ABSTRACT: As compared with bare-metal stents, drug-eluting stents (DESs) reduce restenosis in every clinical situation and every type of lesion studied. Therefore, DESs have been in widespread use for more than a decade and are used in the majority of patients receiving intracoronary stents. However, several studies have suggested that early discontinuation of dual antiplatelet therapy (DAPT; the combination of aspirin and an inhibitor of platelet P2Y12) is associated with a greater risk for 'late' stent thrombosis in patients with DESs. Because of the relative risk and benefit associated with DESs and the use of DAPT, perhaps the most common question for the treating physicians and patients are with regard to the appropriate duration of DAPT for patients treated with DES implantation. Several observational studies have shown inconsistent findings with respect to the optimal duration of DAPT after DES implantation. Subsequent randomized clinical trials have indicated that courses of clopidogrel exceeding 12 months do not contribute favorably to patient outcomes and may in fact be detrimental. No sound evidence is available to support prolongation of DAPT beyond 12 months. On the basis of recent clinical studies, a shorter course of DAPT than recommended by the guidelines (at least 12 months in the ACCF/AHA/SCAI guideline and 6-12 months in the European Society of Cardiology guidelines) may be considered, especially with second-generation or newer-generation DESs being associated with a significant reduction in stent thrombosis compared with first-generation DES. However, as these trials also had insufficient statistical power to allow for a firm decision with regard to the optimal DAPT duration after DES implantation, the results of larger ongoing clinical trials are necessary to resolve this issue before changing the practice. This article systematically reviews the cumulative evidence from key clinical studies and tries to help guide the physician in making informed decisions on the optimal duration of DAPT for patients who are undergoing DES implantation.Coronary artery disease 01/2014; 25(1):83-9. DOI:10.1097/MCA.0000000000000066 · 1.30 Impact Factor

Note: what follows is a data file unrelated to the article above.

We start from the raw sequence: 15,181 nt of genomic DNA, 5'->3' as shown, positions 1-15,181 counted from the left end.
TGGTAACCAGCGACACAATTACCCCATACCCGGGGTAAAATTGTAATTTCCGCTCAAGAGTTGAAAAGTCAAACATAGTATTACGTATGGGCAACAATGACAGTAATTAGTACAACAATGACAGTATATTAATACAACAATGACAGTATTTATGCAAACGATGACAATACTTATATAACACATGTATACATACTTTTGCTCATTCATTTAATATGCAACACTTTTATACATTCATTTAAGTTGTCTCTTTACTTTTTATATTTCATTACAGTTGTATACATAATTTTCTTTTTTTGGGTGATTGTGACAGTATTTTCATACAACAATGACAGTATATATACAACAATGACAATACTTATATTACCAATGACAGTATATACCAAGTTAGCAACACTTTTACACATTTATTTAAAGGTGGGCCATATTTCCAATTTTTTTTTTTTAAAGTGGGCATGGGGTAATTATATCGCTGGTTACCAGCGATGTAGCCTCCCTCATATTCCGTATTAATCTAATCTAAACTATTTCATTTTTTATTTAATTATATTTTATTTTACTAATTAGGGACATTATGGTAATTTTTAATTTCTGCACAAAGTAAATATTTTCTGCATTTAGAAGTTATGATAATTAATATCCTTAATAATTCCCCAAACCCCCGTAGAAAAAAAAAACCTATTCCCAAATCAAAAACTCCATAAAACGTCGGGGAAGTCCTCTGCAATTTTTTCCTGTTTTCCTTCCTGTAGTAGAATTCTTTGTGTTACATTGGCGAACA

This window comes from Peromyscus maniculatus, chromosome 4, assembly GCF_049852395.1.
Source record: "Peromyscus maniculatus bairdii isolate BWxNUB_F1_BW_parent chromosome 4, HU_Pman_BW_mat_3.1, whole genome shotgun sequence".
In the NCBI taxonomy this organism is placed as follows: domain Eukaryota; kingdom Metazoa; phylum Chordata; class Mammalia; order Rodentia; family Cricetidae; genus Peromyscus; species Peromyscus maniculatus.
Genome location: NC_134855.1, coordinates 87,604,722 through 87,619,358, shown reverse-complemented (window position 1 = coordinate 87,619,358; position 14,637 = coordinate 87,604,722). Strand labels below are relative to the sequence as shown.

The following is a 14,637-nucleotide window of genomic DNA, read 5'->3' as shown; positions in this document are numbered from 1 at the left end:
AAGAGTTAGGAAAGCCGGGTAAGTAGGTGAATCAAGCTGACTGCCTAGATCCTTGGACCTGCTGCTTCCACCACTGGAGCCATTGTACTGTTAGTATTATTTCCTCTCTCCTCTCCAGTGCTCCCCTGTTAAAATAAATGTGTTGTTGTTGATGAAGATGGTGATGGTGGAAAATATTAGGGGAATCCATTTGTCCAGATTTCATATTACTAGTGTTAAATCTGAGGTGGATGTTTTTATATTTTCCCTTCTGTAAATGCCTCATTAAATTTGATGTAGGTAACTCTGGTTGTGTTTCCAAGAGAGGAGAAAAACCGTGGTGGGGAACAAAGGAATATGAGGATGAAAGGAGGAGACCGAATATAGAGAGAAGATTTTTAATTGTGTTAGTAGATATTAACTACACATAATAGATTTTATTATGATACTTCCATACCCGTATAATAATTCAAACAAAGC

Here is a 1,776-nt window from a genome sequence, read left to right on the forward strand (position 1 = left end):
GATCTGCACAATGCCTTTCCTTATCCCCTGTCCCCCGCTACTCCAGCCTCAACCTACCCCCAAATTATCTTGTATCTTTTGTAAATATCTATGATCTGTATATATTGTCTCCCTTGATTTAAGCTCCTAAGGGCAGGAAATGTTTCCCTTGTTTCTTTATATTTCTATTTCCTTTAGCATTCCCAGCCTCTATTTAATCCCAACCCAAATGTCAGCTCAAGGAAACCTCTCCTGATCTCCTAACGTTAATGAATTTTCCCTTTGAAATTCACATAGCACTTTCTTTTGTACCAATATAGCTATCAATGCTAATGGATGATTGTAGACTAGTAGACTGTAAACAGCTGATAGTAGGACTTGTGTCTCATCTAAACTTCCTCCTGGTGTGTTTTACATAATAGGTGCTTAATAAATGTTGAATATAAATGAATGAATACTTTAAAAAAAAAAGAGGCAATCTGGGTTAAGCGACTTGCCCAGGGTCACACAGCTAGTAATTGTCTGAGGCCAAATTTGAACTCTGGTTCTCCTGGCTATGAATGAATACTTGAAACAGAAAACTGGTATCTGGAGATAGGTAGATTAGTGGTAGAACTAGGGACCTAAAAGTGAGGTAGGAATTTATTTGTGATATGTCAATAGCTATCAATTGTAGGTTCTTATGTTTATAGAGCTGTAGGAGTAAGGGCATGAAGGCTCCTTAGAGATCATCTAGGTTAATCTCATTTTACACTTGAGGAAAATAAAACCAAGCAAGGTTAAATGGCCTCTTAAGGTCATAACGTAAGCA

[Show abstract] [Hide abstract]
ABSTRACT: Use of dual antiplatelet therapy (DAPT; the combination of aspirin and an inhibitor of platelet P2Y12) is the key pharmacological component in the management of acute coronary syndrome and percutaneous coronary intervention (PCI) with stent implantation, but the optimal treatment duration is still unclear. Although current guidelines recommend prescription of DAPT for at least 12 months after implantation of drug-eluting stents (DES) if patients are not at high risk of bleeding, several studies showed conflicting results. Observational studies have shown inconsistent findings (i.e., some studies suggested longer duration would be better, and others vice versa) and small-to-moderate sized randomized clinical trials suggested that prolonged use of DAPT beyond 12 months would not be more beneficial and could be detrimental in safety outcomes. However, these studies suffer from insufficient statistical power, data from old version of DES, and non-uniform duration of DAPT. Given there might be the relative risk and benefit associated with combination of DES use and DAPT prescription, the optimal decision making with regard to DAPT duration would be essential for patients who underwent PCI with DES. Thus, by understanding and comparing the evidences of recent studies that support for shorter and longer duration of DAPT, we sought to guide the treating physician in deciding optimal duration of DAPT in such patients. Up to now, there is no strong evidence supporting that longer duration of DAPT is better than shorter duration of DAPT in terms of efficacy and safety outcomes after DES placement.11/2014; 3(1-2). DOI:10.1007/s40119-014-0030-y